Lady Liberty, some folks won’t come to see you. Don’t be surprised, I’m not…

 Where Would You NOT Travel To?
Barack Obama’s election may open eyes, but many won’t come here on principle. I got plenty of love from fellow travelers right before and after the Presidential election, but I can only imagine what it would have been like to travel abroad a few years earlier. But for the most part, Americans don’t have to pretend like we are from Canada anymore…

And these are some of the obvious ones we can talk about. Essentially you can close your eyes, pick any country in the world off a map, and find a reason not to go there. That is absolutely your right and how you spend your time or money is completely up to you. Before you write it off, examine your reasoning.

Do the conditions still exist or is it more perceived then actuality? Is it rumors, innuendo and false news reports clouding my impression of the country? Will I be completely unhappy going there? Is there anything worthwhile that I want to see or do?

Maybe your biggest question is: Can we separate the respective governments of countries you want to avoid from the citizens, culture and history you want to see?

Does popping into Shanghai mean you support Chinese Internet censorship?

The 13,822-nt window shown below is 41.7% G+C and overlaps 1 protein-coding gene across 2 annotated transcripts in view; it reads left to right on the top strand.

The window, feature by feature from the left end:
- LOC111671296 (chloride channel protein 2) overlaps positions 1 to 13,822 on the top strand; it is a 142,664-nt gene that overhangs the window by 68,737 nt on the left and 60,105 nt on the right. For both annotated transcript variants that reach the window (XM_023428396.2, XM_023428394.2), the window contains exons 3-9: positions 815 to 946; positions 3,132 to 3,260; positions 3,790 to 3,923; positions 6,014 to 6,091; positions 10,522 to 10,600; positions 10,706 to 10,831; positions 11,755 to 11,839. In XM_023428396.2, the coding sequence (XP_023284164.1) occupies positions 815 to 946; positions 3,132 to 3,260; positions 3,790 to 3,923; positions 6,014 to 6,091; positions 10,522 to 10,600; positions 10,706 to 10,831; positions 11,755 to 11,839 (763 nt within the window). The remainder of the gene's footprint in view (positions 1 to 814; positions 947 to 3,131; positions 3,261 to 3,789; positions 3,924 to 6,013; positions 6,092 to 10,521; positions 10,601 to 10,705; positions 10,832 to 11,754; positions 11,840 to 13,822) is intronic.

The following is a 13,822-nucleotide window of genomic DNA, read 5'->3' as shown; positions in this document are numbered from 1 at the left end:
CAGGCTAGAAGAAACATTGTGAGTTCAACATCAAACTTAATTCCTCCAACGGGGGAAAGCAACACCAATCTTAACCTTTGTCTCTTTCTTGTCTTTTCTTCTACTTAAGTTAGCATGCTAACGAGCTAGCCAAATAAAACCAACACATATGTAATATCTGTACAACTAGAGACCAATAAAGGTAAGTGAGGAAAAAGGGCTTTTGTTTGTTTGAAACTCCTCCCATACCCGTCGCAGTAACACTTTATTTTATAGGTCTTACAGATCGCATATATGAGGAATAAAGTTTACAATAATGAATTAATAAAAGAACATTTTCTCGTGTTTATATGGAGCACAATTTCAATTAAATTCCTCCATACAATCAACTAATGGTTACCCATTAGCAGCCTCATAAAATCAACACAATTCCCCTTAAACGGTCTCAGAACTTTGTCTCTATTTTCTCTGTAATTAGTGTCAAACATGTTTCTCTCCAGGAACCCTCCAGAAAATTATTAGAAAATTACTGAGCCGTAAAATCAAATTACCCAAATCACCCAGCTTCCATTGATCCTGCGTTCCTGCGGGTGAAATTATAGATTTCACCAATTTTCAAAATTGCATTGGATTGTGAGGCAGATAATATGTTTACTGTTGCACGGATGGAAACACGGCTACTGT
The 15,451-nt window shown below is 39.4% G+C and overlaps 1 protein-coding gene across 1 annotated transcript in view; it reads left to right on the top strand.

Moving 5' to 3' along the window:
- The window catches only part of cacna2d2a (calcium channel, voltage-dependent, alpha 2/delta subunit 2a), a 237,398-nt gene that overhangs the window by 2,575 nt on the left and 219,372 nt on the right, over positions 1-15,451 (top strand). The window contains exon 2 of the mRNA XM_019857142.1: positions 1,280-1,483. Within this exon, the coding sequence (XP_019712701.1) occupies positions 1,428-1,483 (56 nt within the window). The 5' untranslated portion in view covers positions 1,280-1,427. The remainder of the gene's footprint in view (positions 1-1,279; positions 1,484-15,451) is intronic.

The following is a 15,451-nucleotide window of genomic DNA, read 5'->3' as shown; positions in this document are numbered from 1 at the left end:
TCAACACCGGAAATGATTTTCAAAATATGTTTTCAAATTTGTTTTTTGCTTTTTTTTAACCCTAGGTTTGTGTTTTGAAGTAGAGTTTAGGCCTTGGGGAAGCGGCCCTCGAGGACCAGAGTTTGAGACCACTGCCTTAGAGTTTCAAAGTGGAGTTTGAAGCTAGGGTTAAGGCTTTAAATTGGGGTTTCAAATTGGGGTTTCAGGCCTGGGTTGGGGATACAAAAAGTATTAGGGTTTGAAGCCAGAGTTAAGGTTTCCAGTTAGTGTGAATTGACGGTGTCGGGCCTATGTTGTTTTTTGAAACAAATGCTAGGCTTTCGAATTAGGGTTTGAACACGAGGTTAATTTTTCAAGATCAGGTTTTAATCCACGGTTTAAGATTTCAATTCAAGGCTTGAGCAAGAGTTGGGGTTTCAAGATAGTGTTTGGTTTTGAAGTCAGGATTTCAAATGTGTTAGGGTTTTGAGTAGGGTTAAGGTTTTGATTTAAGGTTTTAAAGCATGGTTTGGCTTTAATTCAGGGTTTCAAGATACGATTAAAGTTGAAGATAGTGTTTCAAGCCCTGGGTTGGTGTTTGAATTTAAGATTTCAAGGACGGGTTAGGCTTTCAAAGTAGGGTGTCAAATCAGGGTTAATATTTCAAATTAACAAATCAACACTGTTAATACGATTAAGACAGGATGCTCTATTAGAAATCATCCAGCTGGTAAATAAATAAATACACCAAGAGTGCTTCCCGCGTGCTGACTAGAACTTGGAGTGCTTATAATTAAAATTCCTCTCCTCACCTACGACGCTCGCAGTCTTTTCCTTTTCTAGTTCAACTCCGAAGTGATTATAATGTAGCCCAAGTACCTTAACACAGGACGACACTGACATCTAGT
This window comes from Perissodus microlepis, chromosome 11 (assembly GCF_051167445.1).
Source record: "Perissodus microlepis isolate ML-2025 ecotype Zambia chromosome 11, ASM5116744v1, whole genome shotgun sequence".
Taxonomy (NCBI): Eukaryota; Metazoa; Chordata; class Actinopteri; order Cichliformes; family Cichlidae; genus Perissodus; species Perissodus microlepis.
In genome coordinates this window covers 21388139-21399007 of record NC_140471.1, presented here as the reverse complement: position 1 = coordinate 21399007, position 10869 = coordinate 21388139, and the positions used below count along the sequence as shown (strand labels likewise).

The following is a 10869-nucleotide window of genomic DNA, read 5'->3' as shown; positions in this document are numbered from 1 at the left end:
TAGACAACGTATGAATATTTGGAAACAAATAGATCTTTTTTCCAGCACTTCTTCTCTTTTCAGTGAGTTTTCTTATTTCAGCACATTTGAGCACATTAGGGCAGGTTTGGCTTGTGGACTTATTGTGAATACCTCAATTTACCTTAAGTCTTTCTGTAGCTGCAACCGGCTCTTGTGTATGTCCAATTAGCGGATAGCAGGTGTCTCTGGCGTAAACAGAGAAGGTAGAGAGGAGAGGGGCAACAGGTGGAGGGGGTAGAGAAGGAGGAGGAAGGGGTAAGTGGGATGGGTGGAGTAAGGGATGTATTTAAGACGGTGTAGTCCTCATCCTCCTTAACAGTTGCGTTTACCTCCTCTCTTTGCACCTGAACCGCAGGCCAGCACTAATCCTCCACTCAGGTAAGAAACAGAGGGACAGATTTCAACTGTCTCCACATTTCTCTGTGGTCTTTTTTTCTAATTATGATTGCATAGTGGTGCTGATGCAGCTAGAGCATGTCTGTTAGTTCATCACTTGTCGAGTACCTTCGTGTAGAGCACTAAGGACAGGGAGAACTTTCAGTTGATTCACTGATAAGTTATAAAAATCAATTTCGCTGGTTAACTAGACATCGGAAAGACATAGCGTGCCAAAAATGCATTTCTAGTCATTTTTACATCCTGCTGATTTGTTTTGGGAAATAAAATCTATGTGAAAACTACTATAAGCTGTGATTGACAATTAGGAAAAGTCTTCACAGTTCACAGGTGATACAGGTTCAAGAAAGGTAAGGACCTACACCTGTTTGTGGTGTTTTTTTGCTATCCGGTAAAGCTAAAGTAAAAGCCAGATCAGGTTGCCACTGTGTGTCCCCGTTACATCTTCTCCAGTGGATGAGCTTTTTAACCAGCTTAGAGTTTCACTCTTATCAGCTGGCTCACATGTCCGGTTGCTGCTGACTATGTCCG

Does jetting to Havana for a cigar mean you condone Castro’s 50 year reign?

Does going to New York for sightseeing or Vegas for gambling mean you support the ‘war on terror’?

Everyone’s answer is different. What’s important to you? Ultimately you have to pick and choose what you are comfortable with.

Fortunately the world is such a big, captivating place that you can skip places and still not have all the time or money to get to everything you want to.

Just don’t let it stop ALL your travel.

With that said, where will you not travel to? Is your concern crime, terrorism, human rights, the government in charge or some other reason? Let us know in the comments!

{ 5 comments… read them below or add one }

Joel P. June 8, 2009 at 2:40 AM

Part of how I view it is a question of what about my visit will damage the place or support something I don't like. I'm planning on visiting China and middle east, even if I don't agree with Chinese government's attitudes towards the so called "maturity" of its own people (its justification of censorship, and the single party political system) and I obviously don't take to kindly to terrorism, but I feel I can travel to both places without giving a lot of money or support to either the Chinese government or to terrorist groups. In fact, I especially want to get to the middle east so that I can learn more about what life is like there for normal people, and hopefully show people there that not all Americans act like how we're portrayed to them.

However, I refuse to go to Myanmar/Burma because almost anything you do there pays at least part of its money to the government, and I have some serious issues with its human rights record. The country's rightfully elected leader has been wrongfully imprisoned for decades, and she's publicly asked international visitors not to come to the country.